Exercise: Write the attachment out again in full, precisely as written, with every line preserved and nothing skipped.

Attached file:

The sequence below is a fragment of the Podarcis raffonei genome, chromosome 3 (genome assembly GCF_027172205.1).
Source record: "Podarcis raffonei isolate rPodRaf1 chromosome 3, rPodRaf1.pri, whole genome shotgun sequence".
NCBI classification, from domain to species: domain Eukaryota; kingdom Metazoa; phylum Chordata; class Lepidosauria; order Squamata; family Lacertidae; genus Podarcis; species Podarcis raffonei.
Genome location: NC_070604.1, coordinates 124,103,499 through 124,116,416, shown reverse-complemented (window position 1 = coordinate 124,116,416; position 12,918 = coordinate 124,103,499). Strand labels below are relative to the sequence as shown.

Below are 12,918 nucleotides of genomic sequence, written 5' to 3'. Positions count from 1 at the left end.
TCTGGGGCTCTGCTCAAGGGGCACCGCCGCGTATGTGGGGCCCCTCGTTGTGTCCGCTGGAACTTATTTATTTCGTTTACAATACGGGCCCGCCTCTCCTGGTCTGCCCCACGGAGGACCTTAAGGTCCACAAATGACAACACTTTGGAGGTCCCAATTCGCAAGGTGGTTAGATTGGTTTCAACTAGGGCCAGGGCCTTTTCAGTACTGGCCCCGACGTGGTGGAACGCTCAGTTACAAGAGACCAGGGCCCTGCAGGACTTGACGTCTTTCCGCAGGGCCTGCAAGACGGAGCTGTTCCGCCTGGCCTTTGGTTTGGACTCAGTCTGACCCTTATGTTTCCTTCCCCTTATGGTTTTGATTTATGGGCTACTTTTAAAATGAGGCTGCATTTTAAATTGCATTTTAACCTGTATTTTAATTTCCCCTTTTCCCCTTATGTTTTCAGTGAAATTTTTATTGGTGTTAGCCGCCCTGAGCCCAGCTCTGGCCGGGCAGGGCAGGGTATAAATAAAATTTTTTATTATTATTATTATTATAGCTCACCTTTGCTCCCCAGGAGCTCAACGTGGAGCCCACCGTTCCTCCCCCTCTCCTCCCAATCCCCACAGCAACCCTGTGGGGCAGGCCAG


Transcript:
The sequence below is a fragment of the Podarcis raffonei genome, chromosome 3 (genome assembly GCF_027172205.1).
Source record: "Podarcis raffonei isolate rPodRaf1 chromosome 3, rPodRaf1.pri, whole genome shotgun sequence".
NCBI classification, from domain to species: domain Eukaryota; kingdom Metazoa; phylum Chordata; class Lepidosauria; order Squamata; family Lacertidae; genus Podarcis; species Podarcis raffonei.
Genome location: NC_070604.1, coordinates 124,103,499 through 124,116,416, shown reverse-complemented (window position 1 = coordinate 124,116,416; position 12,918 = coordinate 124,103,499). Strand labels below are relative to the sequence as shown.

Below are 12,918 nucleotides of genomic sequence, written 5' to 3'. Positions count from 1 at the left end.
TCTGGGGCTCTGCTCAAGGGGCACCGCCGCGTATGTGGGGCCCCTCGTTGTGTCCGCTGGAACTTATTTATTTCGTTTACAATACGGGCCCGCCTCTCCTGGTCTGCCCCACGGAGGACCTTAAGGTCCACAAATGACAACACTTTGGAGGTCCCAATTCGCAAGGTGGTTAGATTGGTTTCAACTAGGGCCAGGGCCTTTTCAGTACTGGCCCCGACGTGGTGGAACGCTCAGTTACAAGAGACCAGGGCCCTGCAGGACTTGACGTCTTTCCGCAGGGCCTGCAAGACGGAGCTGTTCCGCCTGGCCTTTGGTTTGGACTCAGTCTGACCCTTATGTTTCCTTCCCCTTATGGTTTTGATTTATGGGCTACTTTTAAAATGAGGCTGCATTTTAAATTGCATTTTAACCTGTATTTTAATTTCCCCTTTTCCCCTTATGTTTTCAGTGAAATTTTTATTGGTGTTAGCCGCCCTGAGCCCAGCTCTGGCCGGGCAGGGCAGGGTATAAATAAAATTTTTTATTATTATTATTATTATAGCTCACCTTTGCTCCCCAGGAGCTCAACGTGGAGCCCACCGTTCCTCCCCCTCTCCTCCCAATCCCCACAGCAACCCTGTGGGGCAGGCCAG